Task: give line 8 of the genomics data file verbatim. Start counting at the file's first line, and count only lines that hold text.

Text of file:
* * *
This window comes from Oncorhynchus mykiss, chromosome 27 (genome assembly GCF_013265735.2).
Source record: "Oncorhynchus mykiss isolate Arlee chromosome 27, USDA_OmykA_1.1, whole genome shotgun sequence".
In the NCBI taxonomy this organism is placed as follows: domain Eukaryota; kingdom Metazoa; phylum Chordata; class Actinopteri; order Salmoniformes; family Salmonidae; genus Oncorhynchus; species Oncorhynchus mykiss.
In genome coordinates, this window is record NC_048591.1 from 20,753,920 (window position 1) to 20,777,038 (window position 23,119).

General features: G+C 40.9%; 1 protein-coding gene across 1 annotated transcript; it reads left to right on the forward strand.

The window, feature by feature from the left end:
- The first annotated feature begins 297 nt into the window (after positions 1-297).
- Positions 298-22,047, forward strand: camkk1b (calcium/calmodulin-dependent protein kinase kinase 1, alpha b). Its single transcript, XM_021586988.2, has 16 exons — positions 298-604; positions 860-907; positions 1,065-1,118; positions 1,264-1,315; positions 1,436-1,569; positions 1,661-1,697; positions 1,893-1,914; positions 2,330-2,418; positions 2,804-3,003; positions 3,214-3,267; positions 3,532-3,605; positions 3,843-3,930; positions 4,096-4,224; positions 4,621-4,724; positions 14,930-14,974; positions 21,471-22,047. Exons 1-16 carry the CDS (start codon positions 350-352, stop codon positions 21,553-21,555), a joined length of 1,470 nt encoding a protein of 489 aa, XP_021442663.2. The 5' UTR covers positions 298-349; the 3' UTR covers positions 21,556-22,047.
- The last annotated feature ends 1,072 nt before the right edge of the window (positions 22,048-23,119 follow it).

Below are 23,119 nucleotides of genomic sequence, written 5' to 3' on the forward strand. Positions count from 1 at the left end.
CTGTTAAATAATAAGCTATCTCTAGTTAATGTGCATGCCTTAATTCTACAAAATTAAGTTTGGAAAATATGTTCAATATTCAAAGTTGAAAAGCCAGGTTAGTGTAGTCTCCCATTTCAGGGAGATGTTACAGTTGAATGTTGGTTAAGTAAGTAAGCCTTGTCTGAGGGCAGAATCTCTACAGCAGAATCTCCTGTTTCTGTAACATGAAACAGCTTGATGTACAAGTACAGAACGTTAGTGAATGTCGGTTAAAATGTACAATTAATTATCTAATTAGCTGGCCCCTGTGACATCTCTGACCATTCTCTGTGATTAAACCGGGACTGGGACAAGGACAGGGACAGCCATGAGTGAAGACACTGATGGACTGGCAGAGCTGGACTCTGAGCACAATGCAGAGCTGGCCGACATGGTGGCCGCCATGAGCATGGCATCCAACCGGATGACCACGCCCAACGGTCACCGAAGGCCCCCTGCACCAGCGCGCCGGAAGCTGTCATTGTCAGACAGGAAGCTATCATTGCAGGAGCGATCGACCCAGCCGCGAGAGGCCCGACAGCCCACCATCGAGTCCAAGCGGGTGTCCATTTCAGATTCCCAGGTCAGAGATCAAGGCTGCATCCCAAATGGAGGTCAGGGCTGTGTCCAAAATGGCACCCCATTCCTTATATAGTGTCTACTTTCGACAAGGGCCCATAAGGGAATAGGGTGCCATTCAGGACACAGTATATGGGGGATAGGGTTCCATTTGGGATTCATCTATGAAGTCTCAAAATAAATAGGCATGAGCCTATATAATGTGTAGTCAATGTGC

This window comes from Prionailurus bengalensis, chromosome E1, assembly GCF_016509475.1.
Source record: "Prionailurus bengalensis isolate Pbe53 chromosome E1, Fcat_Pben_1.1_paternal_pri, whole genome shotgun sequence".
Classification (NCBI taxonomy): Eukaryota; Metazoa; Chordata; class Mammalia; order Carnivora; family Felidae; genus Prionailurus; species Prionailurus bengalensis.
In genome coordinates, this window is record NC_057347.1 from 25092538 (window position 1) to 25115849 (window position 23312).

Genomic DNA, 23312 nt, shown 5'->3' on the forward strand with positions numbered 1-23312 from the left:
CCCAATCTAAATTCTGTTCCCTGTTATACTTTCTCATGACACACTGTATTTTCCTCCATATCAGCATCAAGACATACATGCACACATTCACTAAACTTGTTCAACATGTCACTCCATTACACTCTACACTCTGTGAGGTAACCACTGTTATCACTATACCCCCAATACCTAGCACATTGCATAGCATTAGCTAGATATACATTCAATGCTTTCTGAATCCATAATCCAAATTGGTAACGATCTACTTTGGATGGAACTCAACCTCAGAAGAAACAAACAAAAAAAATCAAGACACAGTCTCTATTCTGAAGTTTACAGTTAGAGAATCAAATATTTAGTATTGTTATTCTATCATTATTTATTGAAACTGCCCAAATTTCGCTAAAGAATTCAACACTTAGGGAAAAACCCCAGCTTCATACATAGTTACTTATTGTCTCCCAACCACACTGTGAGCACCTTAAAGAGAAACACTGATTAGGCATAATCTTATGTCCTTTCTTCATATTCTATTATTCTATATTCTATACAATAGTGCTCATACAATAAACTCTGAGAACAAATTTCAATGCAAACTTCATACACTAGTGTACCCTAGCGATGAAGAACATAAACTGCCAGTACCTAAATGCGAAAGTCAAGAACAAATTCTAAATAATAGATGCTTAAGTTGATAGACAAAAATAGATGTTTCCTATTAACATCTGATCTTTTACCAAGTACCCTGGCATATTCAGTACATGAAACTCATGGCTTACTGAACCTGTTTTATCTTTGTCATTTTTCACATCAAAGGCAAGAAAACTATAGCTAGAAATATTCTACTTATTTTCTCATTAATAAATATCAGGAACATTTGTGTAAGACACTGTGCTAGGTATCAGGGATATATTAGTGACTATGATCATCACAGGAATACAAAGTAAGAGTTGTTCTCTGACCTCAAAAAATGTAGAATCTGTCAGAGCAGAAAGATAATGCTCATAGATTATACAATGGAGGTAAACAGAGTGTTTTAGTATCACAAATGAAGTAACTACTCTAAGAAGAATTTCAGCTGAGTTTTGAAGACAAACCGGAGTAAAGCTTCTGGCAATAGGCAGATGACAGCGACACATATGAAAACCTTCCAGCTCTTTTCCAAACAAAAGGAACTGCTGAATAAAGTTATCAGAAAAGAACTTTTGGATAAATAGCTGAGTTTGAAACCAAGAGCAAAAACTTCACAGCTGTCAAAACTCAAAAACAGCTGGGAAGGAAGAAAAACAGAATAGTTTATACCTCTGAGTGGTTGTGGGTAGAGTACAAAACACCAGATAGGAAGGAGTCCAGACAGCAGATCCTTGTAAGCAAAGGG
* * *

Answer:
- Positions 298-22,047, forward strand: camkk1b (calcium/calmodulin-dependent protein kinase kinase 1, alpha b). Its single transcript, XM_021586988.2, has 16 exons — positions 298-604; positions 860-907; positions 1,065-1,118; positions 1,264-1,315; positions 1,436-1,569; positions 1,661-1,697; positions 1,893-1,914; positions 2,330-2,418; positions 2,804-3,003; positions 3,214-3,267; positions 3,532-3,605; positions 3,843-3,930; positions 4,096-4,224; positions 4,621-4,724; positions 14,930-14,974; positions 21,471-22,047. Exons 1-16 carry the CDS (start codon positions 350-352, stop codon positions 21,553-21,555), a joined length of 1,470 nt encoding a protein of 489 aa, XP_021442663.2. The 5' UTR covers positions 298-349; the 3' UTR covers positions 21,556-22,047.